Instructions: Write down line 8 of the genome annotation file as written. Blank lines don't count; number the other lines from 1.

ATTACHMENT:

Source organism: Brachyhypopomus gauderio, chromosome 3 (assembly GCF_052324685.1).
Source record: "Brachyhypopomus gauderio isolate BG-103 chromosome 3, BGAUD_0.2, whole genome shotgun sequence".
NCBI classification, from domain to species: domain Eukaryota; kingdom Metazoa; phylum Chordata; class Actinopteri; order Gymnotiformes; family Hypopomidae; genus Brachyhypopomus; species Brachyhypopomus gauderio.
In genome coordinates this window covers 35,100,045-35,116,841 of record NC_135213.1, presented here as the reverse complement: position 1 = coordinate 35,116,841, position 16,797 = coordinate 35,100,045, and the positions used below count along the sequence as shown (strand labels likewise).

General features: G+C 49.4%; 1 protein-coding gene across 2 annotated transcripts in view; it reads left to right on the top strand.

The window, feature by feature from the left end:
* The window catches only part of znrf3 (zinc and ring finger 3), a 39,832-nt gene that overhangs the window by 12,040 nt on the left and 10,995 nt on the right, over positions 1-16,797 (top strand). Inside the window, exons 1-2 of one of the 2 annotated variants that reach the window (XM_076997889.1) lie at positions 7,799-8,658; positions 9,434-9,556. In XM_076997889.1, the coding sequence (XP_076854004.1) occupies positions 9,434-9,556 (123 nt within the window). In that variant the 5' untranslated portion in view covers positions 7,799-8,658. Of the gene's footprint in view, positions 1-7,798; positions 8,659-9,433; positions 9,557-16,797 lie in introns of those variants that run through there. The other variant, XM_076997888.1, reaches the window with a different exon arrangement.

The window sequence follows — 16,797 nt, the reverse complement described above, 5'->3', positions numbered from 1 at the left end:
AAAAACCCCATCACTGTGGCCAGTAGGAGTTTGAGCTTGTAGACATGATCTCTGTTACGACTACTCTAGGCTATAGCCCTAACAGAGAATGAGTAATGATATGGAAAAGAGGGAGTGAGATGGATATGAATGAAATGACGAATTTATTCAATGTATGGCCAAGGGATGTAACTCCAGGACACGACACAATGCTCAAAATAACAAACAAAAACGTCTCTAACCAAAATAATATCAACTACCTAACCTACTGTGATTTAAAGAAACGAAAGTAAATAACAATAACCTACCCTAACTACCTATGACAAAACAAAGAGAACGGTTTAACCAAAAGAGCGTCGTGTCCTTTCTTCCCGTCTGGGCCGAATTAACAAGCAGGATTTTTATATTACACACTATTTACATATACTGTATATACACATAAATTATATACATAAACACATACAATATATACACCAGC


The window sequence follows — 16,797 nt, the reverse complement described above, 5'->3', positions numbered from 1 at the left end: